Natty Dread (Digitally Remastered) - Bob Marley

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Natty Dread (Digitally Remastered) - Bob Marley

1 CD(s) - Roots Reggae - Label: Island, Tuff Gong - Distributor: Universal Music - Released: 25/06/2001 - 731454889520

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Review of "Natty Dread (Digitally Remastered) - Bob Marley"

published 26/04/2007 | j088659
Member since : 30/11/-0001
Reviews : 21
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About me :
Pro Great tracks, great lyrics, original, its Bob Marley.
Cons They only include one extra track. No need for remastering. Its too short.
very helpful
Quality and consistency of tracks
Cover / Inlay Design and Content
Value for Money

"Great album, but why a remastered edition?"

This is Bob Marley's third album on the Tuff Gong label and has been digitally remastered and made up to ten tracks with the addition of ‘Am-A-Do’, a track that fans might recognise from the ‘Talkin’ Blues’ album. Natty Dread is the first album to be released after the original the ‘Wailers’ split, leaving Bob to form partnerships with his three backing singers the I-Threes. Released in 1974 after former band members Bunny Wailer and Peter Tosh had left, the album was supported by the Natty Dread Tour of USA, Canada and England, including dates at the famous Roxy Theatre in LA and the Lyceum in London.

Natty Dread is a change from the previous ‘Burnin’ and ‘Catch A Fire’ albums with a few lighter tracks to make you smile. Maybe not as groundbreaking as Catch A Fire, the album does contain the studio version of the all time hit ‘No Woman No Cry’, which is interesting and makes a great change from the over-played live version that is always on the radio.

The first track ‘Lively Up Yourself’ can often be heard as the opening song at Bobs live performances in this era. The additional voices of Rita, Marcia and Judy complement the track and really do give it a lively feeling. Followed by ‘No Woman No Cry’, listeners might be surprised to hear this song so bare and simple, yet it sounds particularly nice, and arguably the sweetest track on the album. Changing moods a bit, ‘Them Belly Full’ and ‘Rebel Music’ are more tougher, protesting tracks that take on chanting and use that call-respond sound still alive from the days of slavery. Both tracks are heavily influenced by Bob’s day to day life and reveal the more moral and political messages being portrayed in the album. On to track 5 -‘So Jah Seh’ is an unusual song, dealing with suffering and poverty in the ghetto. The lyrics are interesting, and carry a hint of sadness, along with hope and self-belief. My personal favourite ‘Natty Dread’ is a catchy tune celebrating the culture and day-to-day life of dreads in Jamaica. Apart from ‘Revolution’ the remaining four tracks are easy listening, pleasant reggae vibes and sound particularly good on a sunny day. Track 9 is another interesting one, and before the addition of ‘Am-A-Do’ after it, used to make a good outro to the album. ‘Revolution’ however carries deep political messages as you can see in the lyrics from this extract of the third verse:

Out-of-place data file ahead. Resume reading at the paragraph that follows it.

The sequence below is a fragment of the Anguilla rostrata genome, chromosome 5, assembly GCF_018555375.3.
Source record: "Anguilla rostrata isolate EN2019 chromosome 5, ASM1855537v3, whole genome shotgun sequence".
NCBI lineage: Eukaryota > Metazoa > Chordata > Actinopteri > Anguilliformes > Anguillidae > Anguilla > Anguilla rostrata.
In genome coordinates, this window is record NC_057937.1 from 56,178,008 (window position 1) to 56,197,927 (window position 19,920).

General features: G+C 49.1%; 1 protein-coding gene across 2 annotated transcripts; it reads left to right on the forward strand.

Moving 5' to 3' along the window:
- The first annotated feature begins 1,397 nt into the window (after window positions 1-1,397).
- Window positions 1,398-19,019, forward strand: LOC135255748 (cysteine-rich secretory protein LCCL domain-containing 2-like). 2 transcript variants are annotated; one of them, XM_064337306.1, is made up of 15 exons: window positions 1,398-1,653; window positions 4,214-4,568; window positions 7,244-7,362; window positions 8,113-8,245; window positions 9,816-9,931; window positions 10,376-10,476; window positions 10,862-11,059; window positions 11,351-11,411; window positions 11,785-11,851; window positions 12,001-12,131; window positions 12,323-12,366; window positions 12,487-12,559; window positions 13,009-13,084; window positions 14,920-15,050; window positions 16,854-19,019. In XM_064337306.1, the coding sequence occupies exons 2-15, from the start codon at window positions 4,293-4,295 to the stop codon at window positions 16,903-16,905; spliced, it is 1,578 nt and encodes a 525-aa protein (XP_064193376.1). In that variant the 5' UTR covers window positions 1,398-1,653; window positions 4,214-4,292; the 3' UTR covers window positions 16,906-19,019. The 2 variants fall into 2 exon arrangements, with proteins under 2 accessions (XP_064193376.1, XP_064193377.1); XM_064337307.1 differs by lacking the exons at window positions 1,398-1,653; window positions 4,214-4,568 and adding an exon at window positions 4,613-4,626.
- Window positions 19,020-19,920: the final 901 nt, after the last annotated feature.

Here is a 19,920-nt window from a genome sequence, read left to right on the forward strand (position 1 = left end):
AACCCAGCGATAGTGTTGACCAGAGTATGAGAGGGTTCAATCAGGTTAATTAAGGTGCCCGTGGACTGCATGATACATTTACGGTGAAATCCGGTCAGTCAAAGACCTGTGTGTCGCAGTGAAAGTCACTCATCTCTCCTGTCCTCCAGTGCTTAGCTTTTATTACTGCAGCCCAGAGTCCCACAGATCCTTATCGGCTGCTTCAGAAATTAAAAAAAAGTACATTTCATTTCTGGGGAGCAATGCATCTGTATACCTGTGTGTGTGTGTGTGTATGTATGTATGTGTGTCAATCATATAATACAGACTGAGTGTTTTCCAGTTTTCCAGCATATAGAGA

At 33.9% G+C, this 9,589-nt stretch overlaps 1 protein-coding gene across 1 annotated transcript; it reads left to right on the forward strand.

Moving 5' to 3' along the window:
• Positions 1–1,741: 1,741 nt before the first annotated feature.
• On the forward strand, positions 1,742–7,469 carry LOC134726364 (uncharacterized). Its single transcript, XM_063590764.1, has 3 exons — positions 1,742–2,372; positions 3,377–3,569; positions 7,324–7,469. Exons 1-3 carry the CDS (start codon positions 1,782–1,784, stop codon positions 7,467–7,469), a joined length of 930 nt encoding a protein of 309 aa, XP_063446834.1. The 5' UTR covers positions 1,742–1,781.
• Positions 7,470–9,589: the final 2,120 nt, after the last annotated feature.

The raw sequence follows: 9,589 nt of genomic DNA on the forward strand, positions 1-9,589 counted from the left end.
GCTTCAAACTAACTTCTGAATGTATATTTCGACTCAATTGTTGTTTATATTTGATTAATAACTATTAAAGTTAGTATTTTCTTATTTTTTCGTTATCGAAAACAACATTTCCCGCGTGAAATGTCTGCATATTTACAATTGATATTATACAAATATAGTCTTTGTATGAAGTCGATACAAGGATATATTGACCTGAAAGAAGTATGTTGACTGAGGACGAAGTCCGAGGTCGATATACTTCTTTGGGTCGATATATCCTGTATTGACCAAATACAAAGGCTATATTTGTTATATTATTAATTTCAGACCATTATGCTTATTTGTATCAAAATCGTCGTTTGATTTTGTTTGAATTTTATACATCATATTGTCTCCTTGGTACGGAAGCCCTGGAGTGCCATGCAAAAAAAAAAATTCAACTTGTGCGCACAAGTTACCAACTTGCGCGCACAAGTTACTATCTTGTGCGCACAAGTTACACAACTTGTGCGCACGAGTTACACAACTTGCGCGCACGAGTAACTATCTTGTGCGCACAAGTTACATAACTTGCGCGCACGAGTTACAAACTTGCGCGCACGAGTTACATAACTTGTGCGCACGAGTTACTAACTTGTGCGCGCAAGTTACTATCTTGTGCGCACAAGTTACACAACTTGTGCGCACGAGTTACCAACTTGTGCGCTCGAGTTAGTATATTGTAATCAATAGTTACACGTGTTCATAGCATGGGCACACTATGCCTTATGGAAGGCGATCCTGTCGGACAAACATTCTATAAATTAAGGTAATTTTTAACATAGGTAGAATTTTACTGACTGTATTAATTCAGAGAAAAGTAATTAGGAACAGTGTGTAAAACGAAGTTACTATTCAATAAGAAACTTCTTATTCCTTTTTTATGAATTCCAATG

Never make a politician grant you a favour;
They will always want to control you forever, eh!
So if a fire make it burn,
And if a blood make ya run,
Rasta de 'pon top, can't you see?
So you can't predict the flop. Eh!

It would be hard to recommend this album over other Tuff Gong releases, not because it lacks in anything, but because all Marley’s releases between 72 and 81 are original and worth more than just a listen. The album is thoroughly enjoyable but after being remastered I thought that it could have been released with more than just one extra track – it’s still less than 45 minutes of listening time. The sound quality is great, but the original versions were never poor. I don’t really see the benefit to the customer by the re-release of all Tuff Gong’s albums with the odd extra track on them. A whole new album or two with previously unreleased material might have sold better and been more worthwhile. Two tracks – ‘Lively Up Yourself’ and ‘Bend Down Low’ were recorded earlier when the Wailers teamed up with Lee ‘Scratch’ Perry, but they both benefit from the re-recordings with Chris Blackwell and Tuff Gong.

Compared to other reggae albums of the time, Natty Dread is unique (as with all of Bob’s albums) and differs from other sounds coming of Kingston during this time. It is ahead of the real roots-reggae explosion of the late seventies and should definitely be on any Marley fan’s shelf. Perhaps the originality is its success, and it was only really after the supporting tour for this album that Marley’s voice became truly international.

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Comments on this review

  • ilaskey published 26/04/2007
    good review but I'd have liked a bit more on the sonic improvements from the remastering, assuming you had the original to compare.
  • kineticspade published 26/04/2007
    good informative review
  • eve6kicksass published 26/04/2007
    Good op there...Bob Marley is awesome...Chris :)
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Product Information : Natty Dread (Digitally Remastered) - Bob Marley

Manufacturer's product description

1 CD(s) - Roots Reggae - Label: Island, Tuff Gong - Distributor: Universal Music - Released: 25/06/2001 - 731454889520

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EAN: 731454889520


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